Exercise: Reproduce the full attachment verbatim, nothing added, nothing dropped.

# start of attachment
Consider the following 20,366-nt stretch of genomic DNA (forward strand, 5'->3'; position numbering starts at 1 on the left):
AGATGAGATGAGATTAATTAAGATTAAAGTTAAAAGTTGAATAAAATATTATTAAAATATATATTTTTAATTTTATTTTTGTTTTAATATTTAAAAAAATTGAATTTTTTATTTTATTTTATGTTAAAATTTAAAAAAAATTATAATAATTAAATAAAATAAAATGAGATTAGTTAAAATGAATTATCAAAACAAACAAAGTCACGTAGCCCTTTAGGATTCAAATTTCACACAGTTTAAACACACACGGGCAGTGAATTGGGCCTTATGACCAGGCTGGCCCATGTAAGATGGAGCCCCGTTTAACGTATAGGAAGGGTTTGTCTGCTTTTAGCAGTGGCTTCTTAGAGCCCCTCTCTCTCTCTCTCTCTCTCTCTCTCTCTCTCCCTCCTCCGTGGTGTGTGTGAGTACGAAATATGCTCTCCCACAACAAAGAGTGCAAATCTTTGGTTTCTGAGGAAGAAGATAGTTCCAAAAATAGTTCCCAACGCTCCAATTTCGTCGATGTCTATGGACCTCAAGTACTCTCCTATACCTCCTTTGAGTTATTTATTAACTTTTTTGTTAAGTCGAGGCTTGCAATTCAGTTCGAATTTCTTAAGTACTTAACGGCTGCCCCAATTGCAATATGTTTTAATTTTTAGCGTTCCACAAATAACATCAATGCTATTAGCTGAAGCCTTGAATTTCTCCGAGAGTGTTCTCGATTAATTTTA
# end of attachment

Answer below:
Consider the following 20,366-nt stretch of genomic DNA (forward strand, 5'->3'; position numbering starts at 1 on the left):
AGATGAGATGAGATTAATTAAGATTAAAGTTAAAAGTTGAATAAAATATTATTAAAATATATATTTTTAATTTTATTTTTGTTTTAATATTTAAAAAAATTGAATTTTTTATTTTATTTTATGTTAAAATTTAAAAAAAATTATAATAATTAAATAAAATAAAATGAGATTAGTTAAAATGAATTATCAAAACAAACAAAGTCACGTAGCCCTTTAGGATTCAAATTTCACACAGTTTAAACACACACGGGCAGTGAATTGGGCCTTATGACCAGGCTGGCCCATGTAAGATGGAGCCCCGTTTAACGTATAGGAAGGGTTTGTCTGCTTTTAGCAGTGGCTTCTTAGAGCCCCTCTCTCTCTCTCTCTCTCTCTCTCTCTCTCTCCCTCCTCCGTGGTGTGTGTGAGTACGAAATATGCTCTCCCACAACAAAGAGTGCAAATCTTTGGTTTCTGAGGAAGAAGATAGTTCCAAAAATAGTTCCCAACGCTCCAATTTCGTCGATGTCTATGGACCTCAAGTACTCTCCTATACCTCCTTTGAGTTATTTATTAACTTTTTTGTTAAGTCGAGGCTTGCAATTCAGTTCGAATTTCTTAAGTACTTAACGGCTGCCCCAATTGCAATATGTTTTAATTTTTAGCGTTCCACAAATAACATCAATGCTATTAGCTGAAGCCTTGAATTTCTCCGAGAGTGTTCTCGATTAATTTTA